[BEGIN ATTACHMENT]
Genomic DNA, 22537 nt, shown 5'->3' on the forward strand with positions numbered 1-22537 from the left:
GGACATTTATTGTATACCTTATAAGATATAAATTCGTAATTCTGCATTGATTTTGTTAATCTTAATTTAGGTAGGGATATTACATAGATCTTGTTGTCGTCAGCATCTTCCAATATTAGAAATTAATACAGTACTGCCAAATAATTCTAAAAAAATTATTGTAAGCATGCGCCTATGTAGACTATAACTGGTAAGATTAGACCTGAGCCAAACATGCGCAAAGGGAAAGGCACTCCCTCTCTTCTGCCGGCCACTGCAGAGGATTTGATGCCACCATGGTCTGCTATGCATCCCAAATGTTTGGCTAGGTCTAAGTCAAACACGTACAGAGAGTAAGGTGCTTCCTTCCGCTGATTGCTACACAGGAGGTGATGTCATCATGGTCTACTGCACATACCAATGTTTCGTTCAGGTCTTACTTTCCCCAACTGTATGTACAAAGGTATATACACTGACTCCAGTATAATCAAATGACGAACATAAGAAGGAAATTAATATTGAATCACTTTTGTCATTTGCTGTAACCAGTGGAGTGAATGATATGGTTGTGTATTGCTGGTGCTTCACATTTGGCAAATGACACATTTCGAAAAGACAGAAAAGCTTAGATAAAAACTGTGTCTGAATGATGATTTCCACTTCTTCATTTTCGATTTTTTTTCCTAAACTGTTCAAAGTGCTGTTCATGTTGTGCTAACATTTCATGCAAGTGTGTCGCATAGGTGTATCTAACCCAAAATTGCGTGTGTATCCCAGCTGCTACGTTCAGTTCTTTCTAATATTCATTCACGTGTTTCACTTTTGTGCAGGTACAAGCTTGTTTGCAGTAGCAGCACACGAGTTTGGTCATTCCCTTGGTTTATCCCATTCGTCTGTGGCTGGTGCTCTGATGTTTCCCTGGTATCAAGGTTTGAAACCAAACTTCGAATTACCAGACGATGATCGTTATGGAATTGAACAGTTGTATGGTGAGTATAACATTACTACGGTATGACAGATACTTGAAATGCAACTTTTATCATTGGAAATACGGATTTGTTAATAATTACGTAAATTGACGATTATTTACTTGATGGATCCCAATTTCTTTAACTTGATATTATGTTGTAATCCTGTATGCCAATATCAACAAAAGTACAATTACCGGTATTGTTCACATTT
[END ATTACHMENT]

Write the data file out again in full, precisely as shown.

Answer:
Genomic DNA, 22537 nt, shown 5'->3' on the forward strand with positions numbered 1-22537 from the left:
GGACATTTATTGTATACCTTATAAGATATAAATTCGTAATTCTGCATTGATTTTGTTAATCTTAATTTAGGTAGGGATATTACATAGATCTTGTTGTCGTCAGCATCTTCCAATATTAGAAATTAATACAGTACTGCCAAATAATTCTAAAAAAATTATTGTAAGCATGCGCCTATGTAGACTATAACTGGTAAGATTAGACCTGAGCCAAACATGCGCAAAGGGAAAGGCACTCCCTCTCTTCTGCCGGCCACTGCAGAGGATTTGATGCCACCATGGTCTGCTATGCATCCCAAATGTTTGGCTAGGTCTAAGTCAAACACGTACAGAGAGTAAGGTGCTTCCTTCCGCTGATTGCTACACAGGAGGTGATGTCATCATGGTCTACTGCACATACCAATGTTTCGTTCAGGTCTTACTTTCCCCAACTGTATGTACAAAGGTATATACACTGACTCCAGTATAATCAAATGACGAACATAAGAAGGAAATTAATATTGAATCACTTTTGTCATTTGCTGTAACCAGTGGAGTGAATGATATGGTTGTGTATTGCTGGTGCTTCACATTTGGCAAATGACACATTTCGAAAAGACAGAAAAGCTTAGATAAAAACTGTGTCTGAATGATGATTTCCACTTCTTCATTTTCGATTTTTTTTCCTAAACTGTTCAAAGTGCTGTTCATGTTGTGCTAACATTTCATGCAAGTGTGTCGCATAGGTGTATCTAACCCAAAATTGCGTGTGTATCCCAGCTGCTACGTTCAGTTCTTTCTAATATTCATTCACGTGTTTCACTTTTGTGCAGGTACAAGCTTGTTTGCAGTAGCAGCACACGAGTTTGGTCATTCCCTTGGTTTATCCCATTCGTCTGTGGCTGGTGCTCTGATGTTTCCCTGGTATCAAGGTTTGAAACCAAACTTCGAATTACCAGACGATGATCGTTATGGAATTGAACAGTTGTATGGTGAGTATAACATTACTACGGTATGACAGATACTTGAAATGCAACTTTTATCATTGGAAATACGGATTTGTTAATAATTACGTAAATTGACGATTATTTACTTGATGGATCCCAATTTCTTTAACTTGATATTATGTTGTAATCCTGTATGCCAATATCAACAAAAGTACAATTACCGGTATTGTTCACATTT